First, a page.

Brown man gets up. He approaches and puts out his hand. He clasps the hand I extend with both hands, as if hugging them, me. He bows his head. Says: “Thank you.” I say, “Respect. You take care of yourself.” He thanks me again and smiles. He does not look at that racist white man again. White man does not look at him.
White woman as she exits train looks at me and says: “Good job.” I wonder: Where were you?
Brown woman gets on with her toddler. White man gets up to give her the seat, as if to say, “Look, I’m not racist.” Brown woman across from me looks at me and shakes her head. I wonder: And where were you?
White man gets off at 42nd. I look up. He does not look at me. Beyond his head I see an ad that reads: “Stories about your city from the people who’ve seen it all.” I think how appropriate and fucked up at the same time.
This too is a story of this city…
White man exits the train.
I make eye contact with a handsome, bald black man who witnessed the whole thing. He says: “You have to ignore people like that.”
I noticed him watching as I schooled the white man. He wears an expensive suit, his tie is perfectly knotted. He has well oiled hands and two big gold rings that glint when he moves. His face is concerned.
I shake my head, tell him somebody had to say something. Tell him that happens too often. Tell him about the racism that spewed out of the white man’s mouth. Say: “I had to show that young man that he’s not alone. That somebody cares. Our young people walk around so wounded in the world. If we don’t take care of them, who will?” He smiles, says bless you, something about “I love y’all strong women.” And I wonder why it’s so often on us. Why didn’t he say something sooner? Where were you?
He says: “Don’t let that ruin your day.” I say no, “I’m a writer, imma wrote an essay about his ass. Imma use this in my work because that’s how you effect change…but we gotta stand up for our kids,” I say. I am almost pleading. “They need us.” He nods. Puts the earphones back in his ears.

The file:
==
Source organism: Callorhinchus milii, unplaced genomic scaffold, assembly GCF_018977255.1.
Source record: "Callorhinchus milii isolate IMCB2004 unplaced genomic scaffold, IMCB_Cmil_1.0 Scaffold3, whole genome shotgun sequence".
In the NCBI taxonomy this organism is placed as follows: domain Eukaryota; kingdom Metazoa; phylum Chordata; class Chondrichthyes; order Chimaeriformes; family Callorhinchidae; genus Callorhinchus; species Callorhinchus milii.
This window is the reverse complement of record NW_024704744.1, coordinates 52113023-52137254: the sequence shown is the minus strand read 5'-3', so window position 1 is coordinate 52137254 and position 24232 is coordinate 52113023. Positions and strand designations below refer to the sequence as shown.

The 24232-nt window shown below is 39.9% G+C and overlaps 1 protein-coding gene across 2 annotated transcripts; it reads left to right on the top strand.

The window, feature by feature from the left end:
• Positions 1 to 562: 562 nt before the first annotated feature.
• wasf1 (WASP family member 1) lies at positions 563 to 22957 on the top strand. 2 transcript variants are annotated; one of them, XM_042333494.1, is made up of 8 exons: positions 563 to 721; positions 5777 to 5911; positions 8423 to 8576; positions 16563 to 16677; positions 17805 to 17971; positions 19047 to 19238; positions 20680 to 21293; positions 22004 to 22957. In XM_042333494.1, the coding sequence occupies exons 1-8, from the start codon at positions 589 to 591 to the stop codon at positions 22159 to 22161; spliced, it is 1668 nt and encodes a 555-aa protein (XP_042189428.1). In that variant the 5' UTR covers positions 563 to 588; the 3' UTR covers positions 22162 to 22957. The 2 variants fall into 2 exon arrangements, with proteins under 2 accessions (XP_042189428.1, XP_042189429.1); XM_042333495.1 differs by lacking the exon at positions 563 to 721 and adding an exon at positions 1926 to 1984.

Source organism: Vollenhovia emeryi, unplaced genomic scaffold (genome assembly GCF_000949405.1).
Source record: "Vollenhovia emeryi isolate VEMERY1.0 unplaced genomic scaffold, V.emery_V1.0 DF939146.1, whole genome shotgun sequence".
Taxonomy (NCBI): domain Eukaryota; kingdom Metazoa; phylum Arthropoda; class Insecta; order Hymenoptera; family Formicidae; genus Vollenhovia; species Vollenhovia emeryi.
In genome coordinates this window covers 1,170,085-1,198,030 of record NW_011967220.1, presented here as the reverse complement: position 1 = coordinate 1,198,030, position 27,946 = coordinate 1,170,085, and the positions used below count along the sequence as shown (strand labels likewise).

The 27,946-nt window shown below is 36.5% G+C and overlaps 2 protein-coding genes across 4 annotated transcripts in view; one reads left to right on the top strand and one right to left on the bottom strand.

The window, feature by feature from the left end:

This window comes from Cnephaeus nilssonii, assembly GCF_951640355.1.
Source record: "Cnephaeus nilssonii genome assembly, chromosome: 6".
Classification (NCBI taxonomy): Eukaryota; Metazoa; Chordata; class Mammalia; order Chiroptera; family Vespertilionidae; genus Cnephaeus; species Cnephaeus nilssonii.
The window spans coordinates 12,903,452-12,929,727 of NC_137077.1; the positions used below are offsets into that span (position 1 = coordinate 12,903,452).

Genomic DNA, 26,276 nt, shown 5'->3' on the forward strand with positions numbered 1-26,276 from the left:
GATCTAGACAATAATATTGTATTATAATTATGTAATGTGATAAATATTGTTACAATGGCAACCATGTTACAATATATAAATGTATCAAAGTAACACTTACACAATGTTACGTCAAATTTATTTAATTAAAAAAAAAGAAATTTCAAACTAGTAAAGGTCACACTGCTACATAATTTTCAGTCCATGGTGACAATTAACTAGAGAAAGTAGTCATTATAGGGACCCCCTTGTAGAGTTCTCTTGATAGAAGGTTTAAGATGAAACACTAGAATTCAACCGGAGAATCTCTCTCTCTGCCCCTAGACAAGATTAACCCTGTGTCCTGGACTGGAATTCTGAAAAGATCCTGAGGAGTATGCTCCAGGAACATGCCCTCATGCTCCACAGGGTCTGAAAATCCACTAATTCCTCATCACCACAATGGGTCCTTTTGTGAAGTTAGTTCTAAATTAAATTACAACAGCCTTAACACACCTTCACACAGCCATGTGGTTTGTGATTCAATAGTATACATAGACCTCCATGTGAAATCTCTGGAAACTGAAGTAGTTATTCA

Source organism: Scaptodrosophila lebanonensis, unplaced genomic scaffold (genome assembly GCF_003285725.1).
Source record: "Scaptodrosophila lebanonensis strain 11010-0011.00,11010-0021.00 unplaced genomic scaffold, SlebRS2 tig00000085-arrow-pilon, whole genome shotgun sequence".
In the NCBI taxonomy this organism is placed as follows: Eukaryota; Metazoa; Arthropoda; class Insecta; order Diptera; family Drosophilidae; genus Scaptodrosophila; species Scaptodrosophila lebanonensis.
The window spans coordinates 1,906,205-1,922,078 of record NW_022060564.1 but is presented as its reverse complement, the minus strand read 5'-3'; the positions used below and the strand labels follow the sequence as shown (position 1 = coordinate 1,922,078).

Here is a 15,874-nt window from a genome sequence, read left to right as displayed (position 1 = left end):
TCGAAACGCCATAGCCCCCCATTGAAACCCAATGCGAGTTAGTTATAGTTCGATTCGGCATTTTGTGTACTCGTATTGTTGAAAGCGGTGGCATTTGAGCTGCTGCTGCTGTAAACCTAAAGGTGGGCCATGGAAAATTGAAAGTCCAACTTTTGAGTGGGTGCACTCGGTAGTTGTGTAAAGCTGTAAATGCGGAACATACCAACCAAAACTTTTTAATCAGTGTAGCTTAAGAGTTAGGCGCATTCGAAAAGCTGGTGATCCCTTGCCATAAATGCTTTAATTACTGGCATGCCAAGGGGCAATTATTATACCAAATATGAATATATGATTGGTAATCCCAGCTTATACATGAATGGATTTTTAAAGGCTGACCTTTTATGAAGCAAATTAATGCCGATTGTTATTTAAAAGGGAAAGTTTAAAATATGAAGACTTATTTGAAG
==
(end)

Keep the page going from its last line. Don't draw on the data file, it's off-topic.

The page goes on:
I wonder what he’s seen that’s made him choose silence… I imagine none of it is good. So many of us have learned silence as a method of self-preservation.
Later, when the train has emptied and the train is snaking underground in Brooklyn, the black man will ask me what I teach, where, what age. I tell him my youngest student was six, my oldest 86. His eyes open wide, brow arches, says, “That’s social work.” He thanks me. Says: “Stay strong, sis. We need people like you.” I smile. “Our young people need people like you too.” He nods. Says: “I’ll try to remember that.” He gets off the train on Euclid.
I go teach. I spend the day remembering the many encounters of racism I’ve had in this city I love and hate at once.
I was on the 7 train one Saturday morning on my way to a teaching gig with my daughter who was then maybe 9 or 10. It was one of those horrible “pardon us while we handle some necessary construction” days on that line where you have to travel well into Queens before taking another train back to get to one of the many stops the train skipped due to said construction. The train was crowded. Folks were frustrated. A woman stepped on and started pushing her way in. She pushed me too though I wasn’t even by the door. I looked at her and she started yelling, in a thick European accent: “you people” aren’t taught manners and “you people” come to this country to do this and do that and “you people” need to go back to “your country.” She pushed me again with her shoulder.
With one hand I put my daughter behind me while I stared at this woman. I said: “You, an immigrant, are telling me about who I am? That’s funny. If you put your hands on me again, we are going to have a problem.”
“Then get out of the way,” she yelled.
“I’m not in your way.” I responded, this time my lips were tight and I was clenching the pole so hard, my hand was cramping.
She kept yapping her mouth, saying that we need to go get jobs and we’re all criminals and deadbeats…but she didn’t touch me again.
Baby girl stared on with wide eyes. Later she said: “How could that woman say that to us? She’s not from here either.” I tried to explain but what could I do to fully explain a system that teaches people that it’s us brown and black folk that are the problem?
I wonder if that woman with her white skin and blonde hair had ever been told to go back to her country.